What is invoice factoring and how does it work?




Late paying clients can disturb your business operations and expansion plans in the future — inventory, maintenance, payroll, investment in technology or equipment, or even additional manpower can help you scale your business. How do we solve this problem: invoice factoring is the solution.

A traditional bank loan can be very expensive, not to mention the instant debt acquired with obtaining one. What can you do if you have clients who opt for 30, 60 and even 90+ days to pay you for work you’ve done a long time ago? This is where invoice factoring or invoice discounting can benefit a business to get an immediate cash advance on its unsettled invoices. Learn all about how invoice factoring works from the tips below. What is factoring?


Invoice factoring is also referred to as ‘factoring’, or ‘debt factoring’. It is a financial product that allows businesses to sell unsettled invoices (accounts receivable) to a third-party factoring company (a factor).

Invoice factoring firms buy the invoices for a percentage of their total value and then take responsibility for collecting the invoice payments.

Factoring is a popular form of alternative business funding. This type of alternative financing has grown in popularity since it has become more challenging for businesses with deficient credit to use traditional finance products from high street banks.

How Does Invoice Factoring Work?

Most factoring companies pay in two installments, the first covering the large portion of the receivables (fulfilling your need for instant cash-flow) and the balance when your client pays their invoice, minus any factoring fee.

After eligibility is recognized, the factoring company will buy the unpaid invoices for a percentage of their value and then take over the debt collection process. The remaining amount unpaid to your business for the invoices will then be repaid once the factoring company has collected the total amount of the invoices from your customers.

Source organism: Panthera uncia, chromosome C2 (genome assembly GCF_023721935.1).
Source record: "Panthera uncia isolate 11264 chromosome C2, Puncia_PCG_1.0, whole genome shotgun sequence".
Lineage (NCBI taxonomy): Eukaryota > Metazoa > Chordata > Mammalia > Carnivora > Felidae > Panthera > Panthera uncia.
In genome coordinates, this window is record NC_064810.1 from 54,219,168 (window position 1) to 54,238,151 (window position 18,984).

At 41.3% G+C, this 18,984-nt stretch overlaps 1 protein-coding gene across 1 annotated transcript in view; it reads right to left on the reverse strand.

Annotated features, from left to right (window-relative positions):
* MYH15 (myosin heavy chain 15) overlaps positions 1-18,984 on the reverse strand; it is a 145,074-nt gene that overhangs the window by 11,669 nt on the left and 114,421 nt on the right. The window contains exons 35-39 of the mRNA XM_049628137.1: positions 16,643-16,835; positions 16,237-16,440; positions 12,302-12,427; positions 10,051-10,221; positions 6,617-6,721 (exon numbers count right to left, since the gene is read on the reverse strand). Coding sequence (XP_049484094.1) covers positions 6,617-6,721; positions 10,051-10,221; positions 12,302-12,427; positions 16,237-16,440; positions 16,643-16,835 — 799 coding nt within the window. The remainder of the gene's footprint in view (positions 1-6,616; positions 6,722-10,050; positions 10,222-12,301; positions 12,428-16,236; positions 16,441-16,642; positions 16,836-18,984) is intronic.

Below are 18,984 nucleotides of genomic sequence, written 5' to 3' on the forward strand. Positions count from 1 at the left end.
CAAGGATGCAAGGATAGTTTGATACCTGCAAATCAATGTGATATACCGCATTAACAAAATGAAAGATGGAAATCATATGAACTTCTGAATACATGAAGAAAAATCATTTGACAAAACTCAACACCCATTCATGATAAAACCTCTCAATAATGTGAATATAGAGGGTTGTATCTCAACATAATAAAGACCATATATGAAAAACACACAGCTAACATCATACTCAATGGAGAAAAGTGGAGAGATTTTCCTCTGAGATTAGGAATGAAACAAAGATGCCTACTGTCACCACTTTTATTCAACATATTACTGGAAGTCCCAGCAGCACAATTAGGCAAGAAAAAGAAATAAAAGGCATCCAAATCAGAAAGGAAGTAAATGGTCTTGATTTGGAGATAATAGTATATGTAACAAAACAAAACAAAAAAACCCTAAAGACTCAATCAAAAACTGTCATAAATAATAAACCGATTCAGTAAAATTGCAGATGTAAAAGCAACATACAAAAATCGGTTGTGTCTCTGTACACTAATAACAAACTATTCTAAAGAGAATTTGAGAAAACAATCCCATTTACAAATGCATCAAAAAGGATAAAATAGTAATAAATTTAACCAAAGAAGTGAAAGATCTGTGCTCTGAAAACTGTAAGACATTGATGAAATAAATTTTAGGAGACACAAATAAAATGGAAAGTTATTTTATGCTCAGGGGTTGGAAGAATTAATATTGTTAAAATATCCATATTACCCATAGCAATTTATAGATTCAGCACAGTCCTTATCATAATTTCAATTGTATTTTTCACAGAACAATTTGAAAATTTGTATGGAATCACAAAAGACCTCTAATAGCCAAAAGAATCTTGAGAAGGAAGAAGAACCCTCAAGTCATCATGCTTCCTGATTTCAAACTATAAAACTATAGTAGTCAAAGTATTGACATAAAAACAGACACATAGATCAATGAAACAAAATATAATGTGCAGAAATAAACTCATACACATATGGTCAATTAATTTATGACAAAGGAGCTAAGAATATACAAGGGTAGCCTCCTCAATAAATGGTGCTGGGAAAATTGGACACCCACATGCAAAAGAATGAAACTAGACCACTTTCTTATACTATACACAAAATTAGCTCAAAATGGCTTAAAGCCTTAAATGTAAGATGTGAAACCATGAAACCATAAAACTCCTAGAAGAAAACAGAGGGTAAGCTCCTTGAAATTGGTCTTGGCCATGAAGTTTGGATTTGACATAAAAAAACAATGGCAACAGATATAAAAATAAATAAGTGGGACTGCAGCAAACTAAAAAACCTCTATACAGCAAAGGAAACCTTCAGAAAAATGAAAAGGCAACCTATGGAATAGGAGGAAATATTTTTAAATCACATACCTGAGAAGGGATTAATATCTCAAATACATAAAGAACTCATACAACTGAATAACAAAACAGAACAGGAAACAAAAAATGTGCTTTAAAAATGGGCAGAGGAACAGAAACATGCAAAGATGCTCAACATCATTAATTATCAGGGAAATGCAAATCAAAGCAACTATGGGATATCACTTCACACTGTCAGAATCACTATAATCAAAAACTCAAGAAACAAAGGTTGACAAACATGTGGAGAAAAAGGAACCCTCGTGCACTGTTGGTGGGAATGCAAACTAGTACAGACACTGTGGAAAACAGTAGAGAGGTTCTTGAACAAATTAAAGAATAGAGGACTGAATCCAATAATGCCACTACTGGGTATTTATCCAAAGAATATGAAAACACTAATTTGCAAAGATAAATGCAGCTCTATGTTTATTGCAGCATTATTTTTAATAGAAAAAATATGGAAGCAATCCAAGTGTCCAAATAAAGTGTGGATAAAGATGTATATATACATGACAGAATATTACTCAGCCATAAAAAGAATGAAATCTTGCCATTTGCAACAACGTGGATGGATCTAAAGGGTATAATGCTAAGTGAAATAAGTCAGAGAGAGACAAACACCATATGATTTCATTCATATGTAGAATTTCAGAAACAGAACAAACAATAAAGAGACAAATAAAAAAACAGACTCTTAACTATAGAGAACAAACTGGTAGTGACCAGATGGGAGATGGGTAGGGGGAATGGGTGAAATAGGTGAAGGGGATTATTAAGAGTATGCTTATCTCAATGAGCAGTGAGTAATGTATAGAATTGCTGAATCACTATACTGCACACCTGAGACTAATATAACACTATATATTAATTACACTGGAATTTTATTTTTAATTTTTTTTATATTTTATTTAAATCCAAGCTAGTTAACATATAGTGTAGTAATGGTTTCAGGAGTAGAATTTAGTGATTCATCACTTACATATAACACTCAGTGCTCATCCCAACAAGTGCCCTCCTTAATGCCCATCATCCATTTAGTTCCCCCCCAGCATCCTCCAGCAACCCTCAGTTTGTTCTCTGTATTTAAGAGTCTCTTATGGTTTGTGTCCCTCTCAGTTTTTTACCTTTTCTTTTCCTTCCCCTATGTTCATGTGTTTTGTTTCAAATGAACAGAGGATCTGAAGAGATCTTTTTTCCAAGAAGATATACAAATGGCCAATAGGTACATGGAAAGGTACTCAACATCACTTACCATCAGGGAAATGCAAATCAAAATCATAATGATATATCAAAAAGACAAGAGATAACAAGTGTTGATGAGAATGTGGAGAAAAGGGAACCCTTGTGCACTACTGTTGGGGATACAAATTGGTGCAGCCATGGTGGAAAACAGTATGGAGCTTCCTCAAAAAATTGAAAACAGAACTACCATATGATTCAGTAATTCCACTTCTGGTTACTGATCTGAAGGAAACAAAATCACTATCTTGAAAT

How Does Invoice Factoring Work?


Several factoring companies pay in two installments, the first covering the large portion of the receivables (fulfilling your need for instant cash-flow) and the balance when your client pays their invoice, minus any factoring fee.

After being qualified, the factoring company will buy the unpaid invoices for a percentage of their value and then take over the debt collection process. The remaining amount unpaid to your business for the invoices will then be repaid once the factoring company has collected the total amount of the invoices from your customers. When should your company use factoring?

Your company should use invoice factoring when you regularly have a lot of unsettled invoices and your cash flow is hurt because of it.

For example, say your company sells on 30-day payment terms. A lot of your debtors will pay within 30 days – some may need chasing, some may not – while others may go over the edge and involve more persistent effort on your part. That 30-day lump of revenue might signify the bulk of your budding cash flow, but you can't really use it. Invoice factoring enables you to release that cash as quickly as possible, or at least a large chunk of it. You could use that money to:

• Cover short-term expenses

• Refinance a loan

• Take advantage of business opportunities

• Or for any reason for which funds might be a limit



If you think your business may benefit from invoice factoring. Better Call Sal at (332-334-1077) and take advantage of our different financing products. Everything from Startup funding, working capital, lines of credit or even equipment finance. We can do consumer financing and get your customers financed up to $50,000 as well.


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